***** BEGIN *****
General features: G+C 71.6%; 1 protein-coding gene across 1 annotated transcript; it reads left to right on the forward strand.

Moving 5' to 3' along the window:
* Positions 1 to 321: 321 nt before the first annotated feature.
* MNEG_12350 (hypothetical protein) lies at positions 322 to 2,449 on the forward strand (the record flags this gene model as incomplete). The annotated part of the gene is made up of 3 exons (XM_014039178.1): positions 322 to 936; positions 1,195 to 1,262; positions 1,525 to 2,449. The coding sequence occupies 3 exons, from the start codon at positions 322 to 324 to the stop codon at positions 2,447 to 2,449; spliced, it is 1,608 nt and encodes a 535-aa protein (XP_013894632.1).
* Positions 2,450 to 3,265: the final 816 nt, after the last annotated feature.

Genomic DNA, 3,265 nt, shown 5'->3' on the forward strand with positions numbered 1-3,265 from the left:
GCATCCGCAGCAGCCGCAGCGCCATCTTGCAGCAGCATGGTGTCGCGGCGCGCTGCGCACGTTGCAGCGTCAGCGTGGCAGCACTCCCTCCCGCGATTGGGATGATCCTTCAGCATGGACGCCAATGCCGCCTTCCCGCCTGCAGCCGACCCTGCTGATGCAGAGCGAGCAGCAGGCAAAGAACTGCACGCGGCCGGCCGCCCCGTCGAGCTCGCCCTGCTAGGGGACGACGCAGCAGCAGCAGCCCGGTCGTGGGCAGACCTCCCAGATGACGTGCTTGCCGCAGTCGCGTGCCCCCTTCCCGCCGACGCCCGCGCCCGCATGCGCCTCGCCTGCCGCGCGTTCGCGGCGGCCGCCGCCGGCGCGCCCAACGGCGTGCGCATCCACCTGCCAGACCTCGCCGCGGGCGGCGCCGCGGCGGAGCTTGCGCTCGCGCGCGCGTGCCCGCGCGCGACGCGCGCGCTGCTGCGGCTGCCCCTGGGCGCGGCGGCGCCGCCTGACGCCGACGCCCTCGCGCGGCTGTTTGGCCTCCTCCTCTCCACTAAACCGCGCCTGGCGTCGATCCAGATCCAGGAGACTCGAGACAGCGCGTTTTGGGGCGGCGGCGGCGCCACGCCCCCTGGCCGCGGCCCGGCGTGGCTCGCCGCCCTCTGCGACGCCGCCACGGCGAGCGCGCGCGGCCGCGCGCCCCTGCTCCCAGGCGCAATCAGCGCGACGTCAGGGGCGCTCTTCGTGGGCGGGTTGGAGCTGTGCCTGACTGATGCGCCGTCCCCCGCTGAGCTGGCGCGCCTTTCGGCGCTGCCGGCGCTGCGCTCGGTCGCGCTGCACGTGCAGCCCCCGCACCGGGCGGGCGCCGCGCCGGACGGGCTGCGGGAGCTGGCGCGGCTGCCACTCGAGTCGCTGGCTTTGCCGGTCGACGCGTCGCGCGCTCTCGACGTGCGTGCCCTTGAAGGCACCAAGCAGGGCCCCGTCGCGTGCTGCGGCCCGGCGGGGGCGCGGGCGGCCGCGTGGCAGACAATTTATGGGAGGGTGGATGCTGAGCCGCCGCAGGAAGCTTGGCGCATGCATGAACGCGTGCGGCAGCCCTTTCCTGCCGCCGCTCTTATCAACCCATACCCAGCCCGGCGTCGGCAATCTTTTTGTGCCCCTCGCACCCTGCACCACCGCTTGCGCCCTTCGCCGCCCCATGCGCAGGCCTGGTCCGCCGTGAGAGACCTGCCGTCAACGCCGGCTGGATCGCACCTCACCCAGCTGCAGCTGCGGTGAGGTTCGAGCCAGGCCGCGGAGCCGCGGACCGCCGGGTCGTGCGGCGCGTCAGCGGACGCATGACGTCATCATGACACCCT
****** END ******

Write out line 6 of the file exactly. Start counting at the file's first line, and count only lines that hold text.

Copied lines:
Genomic DNA, 3,265 nt, shown 5'->3' on the forward strand with positions numbered 1-3,265 from the left: